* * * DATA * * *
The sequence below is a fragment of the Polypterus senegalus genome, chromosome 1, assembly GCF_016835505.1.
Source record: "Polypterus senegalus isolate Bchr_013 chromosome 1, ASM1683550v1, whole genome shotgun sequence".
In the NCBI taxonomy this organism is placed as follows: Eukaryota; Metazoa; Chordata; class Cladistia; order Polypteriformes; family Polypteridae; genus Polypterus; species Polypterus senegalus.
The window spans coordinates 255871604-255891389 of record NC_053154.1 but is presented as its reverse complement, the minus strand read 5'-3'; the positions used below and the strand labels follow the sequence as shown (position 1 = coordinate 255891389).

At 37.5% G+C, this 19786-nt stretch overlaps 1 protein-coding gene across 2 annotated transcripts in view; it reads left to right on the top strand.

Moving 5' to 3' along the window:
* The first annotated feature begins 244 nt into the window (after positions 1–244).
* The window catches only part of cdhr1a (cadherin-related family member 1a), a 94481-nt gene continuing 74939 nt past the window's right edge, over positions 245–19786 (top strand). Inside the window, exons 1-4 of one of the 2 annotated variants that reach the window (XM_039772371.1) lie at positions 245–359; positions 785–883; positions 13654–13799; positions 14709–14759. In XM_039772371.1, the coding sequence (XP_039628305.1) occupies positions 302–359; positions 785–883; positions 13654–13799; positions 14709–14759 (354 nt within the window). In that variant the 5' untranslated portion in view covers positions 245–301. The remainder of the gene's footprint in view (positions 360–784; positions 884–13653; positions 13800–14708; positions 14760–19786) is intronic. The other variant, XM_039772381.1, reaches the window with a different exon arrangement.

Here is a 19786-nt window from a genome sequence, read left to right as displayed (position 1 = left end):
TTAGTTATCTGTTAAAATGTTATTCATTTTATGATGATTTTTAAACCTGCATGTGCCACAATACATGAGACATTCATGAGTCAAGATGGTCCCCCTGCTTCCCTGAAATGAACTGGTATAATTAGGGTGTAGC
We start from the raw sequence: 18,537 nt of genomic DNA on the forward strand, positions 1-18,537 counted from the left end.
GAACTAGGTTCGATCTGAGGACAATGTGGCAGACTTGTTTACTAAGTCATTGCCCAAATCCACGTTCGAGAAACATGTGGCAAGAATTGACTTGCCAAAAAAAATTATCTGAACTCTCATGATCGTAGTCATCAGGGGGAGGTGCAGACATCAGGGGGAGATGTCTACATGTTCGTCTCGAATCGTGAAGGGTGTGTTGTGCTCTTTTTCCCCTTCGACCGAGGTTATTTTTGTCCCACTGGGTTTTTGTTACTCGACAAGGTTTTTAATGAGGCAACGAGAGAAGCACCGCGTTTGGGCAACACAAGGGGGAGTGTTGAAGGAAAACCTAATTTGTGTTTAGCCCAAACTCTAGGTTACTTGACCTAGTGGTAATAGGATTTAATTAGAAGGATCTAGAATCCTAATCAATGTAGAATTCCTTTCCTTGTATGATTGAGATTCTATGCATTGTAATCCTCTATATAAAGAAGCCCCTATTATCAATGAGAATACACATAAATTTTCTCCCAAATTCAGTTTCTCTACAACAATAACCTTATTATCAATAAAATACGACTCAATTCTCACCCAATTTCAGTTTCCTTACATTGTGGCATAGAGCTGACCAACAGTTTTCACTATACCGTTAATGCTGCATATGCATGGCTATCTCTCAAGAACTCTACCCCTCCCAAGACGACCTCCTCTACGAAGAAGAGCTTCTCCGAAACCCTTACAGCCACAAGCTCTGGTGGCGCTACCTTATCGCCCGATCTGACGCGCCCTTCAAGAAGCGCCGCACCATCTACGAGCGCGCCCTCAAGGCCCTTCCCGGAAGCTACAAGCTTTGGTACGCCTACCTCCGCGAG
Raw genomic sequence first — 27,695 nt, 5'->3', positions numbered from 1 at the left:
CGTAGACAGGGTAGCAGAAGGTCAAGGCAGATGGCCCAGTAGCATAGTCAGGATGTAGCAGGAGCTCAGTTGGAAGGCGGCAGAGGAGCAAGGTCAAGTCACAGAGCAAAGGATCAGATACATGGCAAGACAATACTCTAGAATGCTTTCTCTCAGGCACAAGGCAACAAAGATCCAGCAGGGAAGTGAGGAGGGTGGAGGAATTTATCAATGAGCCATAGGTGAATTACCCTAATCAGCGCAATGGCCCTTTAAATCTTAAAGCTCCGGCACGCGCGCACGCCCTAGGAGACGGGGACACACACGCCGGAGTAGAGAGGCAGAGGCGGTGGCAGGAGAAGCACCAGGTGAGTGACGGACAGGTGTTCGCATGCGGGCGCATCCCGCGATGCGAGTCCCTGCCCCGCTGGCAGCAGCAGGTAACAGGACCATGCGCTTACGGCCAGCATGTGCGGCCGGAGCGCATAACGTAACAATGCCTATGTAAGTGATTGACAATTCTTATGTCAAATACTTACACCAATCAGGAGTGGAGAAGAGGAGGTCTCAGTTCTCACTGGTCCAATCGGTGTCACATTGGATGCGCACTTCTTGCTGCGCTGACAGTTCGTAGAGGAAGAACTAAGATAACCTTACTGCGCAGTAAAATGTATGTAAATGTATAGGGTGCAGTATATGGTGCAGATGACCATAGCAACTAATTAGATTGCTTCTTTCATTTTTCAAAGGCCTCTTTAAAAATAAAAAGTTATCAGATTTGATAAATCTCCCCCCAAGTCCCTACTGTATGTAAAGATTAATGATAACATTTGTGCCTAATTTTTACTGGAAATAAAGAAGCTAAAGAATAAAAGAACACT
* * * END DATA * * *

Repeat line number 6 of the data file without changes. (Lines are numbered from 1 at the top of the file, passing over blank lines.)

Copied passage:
Moving 5' to 3' along the window: